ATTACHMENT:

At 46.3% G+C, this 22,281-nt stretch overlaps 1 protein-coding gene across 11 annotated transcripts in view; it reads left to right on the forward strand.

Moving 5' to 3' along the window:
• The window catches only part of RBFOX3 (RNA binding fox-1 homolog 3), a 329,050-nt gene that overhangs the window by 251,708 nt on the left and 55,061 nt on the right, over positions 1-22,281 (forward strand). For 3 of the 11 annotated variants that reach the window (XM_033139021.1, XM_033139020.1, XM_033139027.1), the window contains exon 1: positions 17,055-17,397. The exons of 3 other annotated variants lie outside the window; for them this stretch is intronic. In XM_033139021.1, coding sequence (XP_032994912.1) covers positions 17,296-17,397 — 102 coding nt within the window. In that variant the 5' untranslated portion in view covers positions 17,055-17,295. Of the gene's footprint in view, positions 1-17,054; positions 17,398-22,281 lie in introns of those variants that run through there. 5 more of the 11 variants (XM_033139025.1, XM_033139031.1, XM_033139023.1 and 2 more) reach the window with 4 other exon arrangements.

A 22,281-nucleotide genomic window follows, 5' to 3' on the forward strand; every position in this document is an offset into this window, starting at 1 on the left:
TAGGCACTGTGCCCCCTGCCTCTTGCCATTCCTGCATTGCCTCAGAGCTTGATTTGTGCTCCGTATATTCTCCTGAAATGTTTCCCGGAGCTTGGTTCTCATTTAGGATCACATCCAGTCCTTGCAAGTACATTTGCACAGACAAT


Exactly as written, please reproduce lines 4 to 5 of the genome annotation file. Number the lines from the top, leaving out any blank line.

A 22,281-nucleotide genomic window follows, 5' to 3' on the forward strand; every position in this document is an offset into this window, starting at 1 on the left:
TAGGCACTGTGCCCCCTGCCTCTTGCCATTCCTGCATTGCCTCAGAGCTTGATTTGTGCTCCGTATATTCTCCTGAAATGTTTCCCGGAGCTTGGTTCTCATTTAGGATCACATCCAGTCCTTGCAAGTACATTTGCACAGACAAT